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Mitsubishi workers vote for Union representation

HOUSTON, TX ----On Thursday, May 9th, 2002, the workers at Mitsubishi
Caterpillar Forklift of America (MCFA), Houston plant voted in favor of Union
representation.  After 8 months of arduous work, the Sheet Metal Workers'
International Association - Houston Project have earned the right to
represent MCFA workers for the purposes of collective bargaining.

"The company ran a virulent campaign against the workers", said Linda
Morales, Lead organizer for the Sheet Metal workers.

 "It was a typical anti-worker campaign with non-stop, daily doses of fear,
intimidation and harassment.  The company, however; culminated its
anti-worker campaign with a 'give us another chance' plea for its finale,"
added Morales.

But apparently MCFA workers saw through the company propaganda and voted for
union representation.

The 435 unit of mostly male workers was ethnically diverse consisting of
Latinos, Vietnamese, Nigerians, Ethiopians, Jamaicans, Bosnians, Russians and

Mitsubishi Caterpillar Forklift of America is a privately held joint venture
company.  It is engaged in the manufacture and distribution of forklifts.

The National Labor Relations Board conducted the secret ballot union
election.  The official tally: SMWIA 210 and MCFA 198.


  May 22, 2002, 10:54PM

Sterling, Dow face disquiet

Expired contracts, terms worry unions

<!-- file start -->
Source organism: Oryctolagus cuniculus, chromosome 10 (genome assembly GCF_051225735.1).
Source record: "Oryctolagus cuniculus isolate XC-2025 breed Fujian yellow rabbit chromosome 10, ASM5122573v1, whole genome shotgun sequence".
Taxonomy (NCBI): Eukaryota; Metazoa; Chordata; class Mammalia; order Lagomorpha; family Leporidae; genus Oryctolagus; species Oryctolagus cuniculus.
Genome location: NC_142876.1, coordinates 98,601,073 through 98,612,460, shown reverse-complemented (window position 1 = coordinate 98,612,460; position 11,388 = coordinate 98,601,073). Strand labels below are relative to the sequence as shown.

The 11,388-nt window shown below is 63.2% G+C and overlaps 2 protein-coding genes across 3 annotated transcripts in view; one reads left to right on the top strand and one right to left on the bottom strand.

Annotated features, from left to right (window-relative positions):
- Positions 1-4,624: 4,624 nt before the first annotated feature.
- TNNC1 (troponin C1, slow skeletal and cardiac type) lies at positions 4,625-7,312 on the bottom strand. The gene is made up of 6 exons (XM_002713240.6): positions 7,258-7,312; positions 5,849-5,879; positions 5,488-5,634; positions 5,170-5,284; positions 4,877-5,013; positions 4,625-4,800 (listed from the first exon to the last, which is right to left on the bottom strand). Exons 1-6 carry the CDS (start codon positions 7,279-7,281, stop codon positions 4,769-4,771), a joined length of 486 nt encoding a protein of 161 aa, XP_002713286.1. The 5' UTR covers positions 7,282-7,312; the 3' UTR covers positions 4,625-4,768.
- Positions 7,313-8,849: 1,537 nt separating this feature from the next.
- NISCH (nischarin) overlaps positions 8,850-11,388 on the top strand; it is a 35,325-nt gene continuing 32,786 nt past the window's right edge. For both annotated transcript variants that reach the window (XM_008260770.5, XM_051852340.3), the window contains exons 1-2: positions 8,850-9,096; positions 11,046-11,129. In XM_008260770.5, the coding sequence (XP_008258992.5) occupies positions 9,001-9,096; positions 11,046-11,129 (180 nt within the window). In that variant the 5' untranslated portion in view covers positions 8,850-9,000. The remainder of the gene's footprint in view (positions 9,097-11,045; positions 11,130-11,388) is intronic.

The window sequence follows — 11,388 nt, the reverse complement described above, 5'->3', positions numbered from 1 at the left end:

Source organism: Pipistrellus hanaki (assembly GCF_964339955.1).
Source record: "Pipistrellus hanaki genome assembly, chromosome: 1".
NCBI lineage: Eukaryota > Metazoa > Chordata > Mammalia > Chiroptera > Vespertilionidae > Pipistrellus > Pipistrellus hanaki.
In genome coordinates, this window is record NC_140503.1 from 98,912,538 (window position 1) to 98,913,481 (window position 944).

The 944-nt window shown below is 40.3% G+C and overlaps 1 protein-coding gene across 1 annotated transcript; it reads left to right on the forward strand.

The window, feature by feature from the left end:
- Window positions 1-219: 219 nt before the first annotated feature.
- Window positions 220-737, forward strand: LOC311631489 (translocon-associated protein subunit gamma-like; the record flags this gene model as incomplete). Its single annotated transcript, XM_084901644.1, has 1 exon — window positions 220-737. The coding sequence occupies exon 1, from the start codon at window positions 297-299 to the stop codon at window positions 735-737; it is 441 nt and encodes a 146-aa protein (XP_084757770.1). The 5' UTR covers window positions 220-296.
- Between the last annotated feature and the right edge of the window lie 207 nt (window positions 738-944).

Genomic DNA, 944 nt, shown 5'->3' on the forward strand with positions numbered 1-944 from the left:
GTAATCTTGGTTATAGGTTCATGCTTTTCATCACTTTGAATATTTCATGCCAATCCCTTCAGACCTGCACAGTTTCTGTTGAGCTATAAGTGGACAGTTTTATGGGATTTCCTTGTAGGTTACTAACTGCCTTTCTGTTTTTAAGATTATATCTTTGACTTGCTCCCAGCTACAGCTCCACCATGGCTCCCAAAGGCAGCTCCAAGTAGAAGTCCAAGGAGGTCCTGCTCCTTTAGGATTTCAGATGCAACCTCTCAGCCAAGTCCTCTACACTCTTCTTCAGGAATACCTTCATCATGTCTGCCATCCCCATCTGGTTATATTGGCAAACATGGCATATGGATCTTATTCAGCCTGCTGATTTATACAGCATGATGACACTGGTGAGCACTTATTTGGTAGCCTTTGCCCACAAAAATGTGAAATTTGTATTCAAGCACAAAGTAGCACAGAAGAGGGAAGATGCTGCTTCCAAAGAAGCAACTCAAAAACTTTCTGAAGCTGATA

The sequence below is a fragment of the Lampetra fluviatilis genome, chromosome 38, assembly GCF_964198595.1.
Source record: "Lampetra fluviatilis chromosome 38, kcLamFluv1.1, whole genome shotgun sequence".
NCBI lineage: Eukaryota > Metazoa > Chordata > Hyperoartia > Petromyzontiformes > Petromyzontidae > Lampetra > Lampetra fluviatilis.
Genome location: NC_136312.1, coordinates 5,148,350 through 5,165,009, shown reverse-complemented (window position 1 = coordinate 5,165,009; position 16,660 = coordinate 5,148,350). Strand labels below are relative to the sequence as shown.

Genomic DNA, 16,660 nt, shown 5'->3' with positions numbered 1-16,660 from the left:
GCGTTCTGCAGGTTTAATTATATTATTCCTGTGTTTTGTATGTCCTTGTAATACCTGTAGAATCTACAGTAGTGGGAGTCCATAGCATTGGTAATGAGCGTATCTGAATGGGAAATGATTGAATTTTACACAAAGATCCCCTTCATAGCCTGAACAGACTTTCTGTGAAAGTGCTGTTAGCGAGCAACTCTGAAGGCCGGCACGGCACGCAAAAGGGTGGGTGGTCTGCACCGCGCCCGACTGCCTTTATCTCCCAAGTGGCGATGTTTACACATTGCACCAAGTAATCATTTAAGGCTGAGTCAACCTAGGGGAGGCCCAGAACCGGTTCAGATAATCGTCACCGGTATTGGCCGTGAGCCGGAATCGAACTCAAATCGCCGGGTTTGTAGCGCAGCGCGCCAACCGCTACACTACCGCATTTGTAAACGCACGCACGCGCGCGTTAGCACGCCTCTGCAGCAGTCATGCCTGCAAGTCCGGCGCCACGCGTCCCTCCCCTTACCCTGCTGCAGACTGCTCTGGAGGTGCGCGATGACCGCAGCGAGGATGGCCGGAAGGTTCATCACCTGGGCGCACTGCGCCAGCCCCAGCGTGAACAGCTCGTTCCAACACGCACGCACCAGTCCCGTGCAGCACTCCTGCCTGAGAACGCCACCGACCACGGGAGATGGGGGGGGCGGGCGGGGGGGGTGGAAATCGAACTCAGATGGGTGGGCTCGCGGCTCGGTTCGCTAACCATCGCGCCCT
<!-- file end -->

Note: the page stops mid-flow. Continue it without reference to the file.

Employees at Dow Chemical and Sterling Chemicals in Texas City are working under an expired day-to-day contract and are becoming increasingly concerned about job security. A strike isn't imminent at either company as union leaders try to hammer out new contracts, but union-represented employees at Dow Chemical are concerned that contractors will replace them. And at Sterling, employees are trying to end a practice they agreed to four years ago that forces them to abandon their grievances once they sign a new contract. Dow's contract, which covers about 415 operators and maintenance employees in Texas City, expired April 1. While the company has offered wage increases, Jesse J. Sanchez, business manager of the Texas City Metal Trades Council, said Dow Chemical wants to replace with contractors all union-represented employees who quit or retire. Dow has long relied on contractors, Sanchez said, pointing out that of 8,000 area employees, half are contractors. And now Dow, which bought the plant from Union Carbide last year, is trying to do the same thing in Texas City. Dow apparently tried to get out of its union relationship another way when the federal government alleged it withdrew recognition from three unions at the plant and refused to bargain collectively and in good faith with the unions. In December, the National Labor Relations Board concluded that seven months after Dow Chemical bought the plant from Union Carbide, it illegally withdrew recognition of the Painters and Hangers Local Union 1008 as well as the Sheet Metal Workers International Association Local 54. A month later, Dow withdrew recognition of the Heat and Insulators Local 105. The NLRB set the complaint, which is scheduled to begin Tuesday, for a hearing before an administrative law judge. The Metal Trades Union also filed a charge last month against Dow contending that Dow engaged in unfair labor practices by hiring 19 contract workers to perform the work normally done by union employees. That charge has been referred to arbitration. A spokesman for Dow could not be reached for comment. At Sterling, the Metal Trades Union represents about 220 employees who have been working steadily since their contract expired May 1. At Sterling, employees agreed to a so-called "zipper clause" during negotiations four years ago. The employees agreed that any outstanding disputes, such as complaints to the National Labor Relations Board as well as grievances and disputes brought to arbitrations, will end on ratification of a new contract. But in the latest contract talks, members want to remove that zipper clause, said Sanchez, because they feel it takes away their rights. They see the company breaking labor laws and then the dispute evaporates when the next contract is approved, he said. He said the company has delayed several arbitration hearings for several months and he believes company officials are stalling so the issues will disappear when the next contract is signed. He said that the company is also offering low wage increases, ranging between 1 percent and 2.5 percent a year. Electricians, who earn $22.70 an hour, are among those slated for the higher raise. Sanchez said that the company wants to lower the hourly wage for operators who don't watch the control boards from $23 to $21 an hour. Mark Kahil, spokesman for Sterling Chemicals, said the company has never asked employees for a wage cut. He said the wage offer is win-win for both the company and union. He said it is Sterling's corporate policy not to negotiate with the union through the media.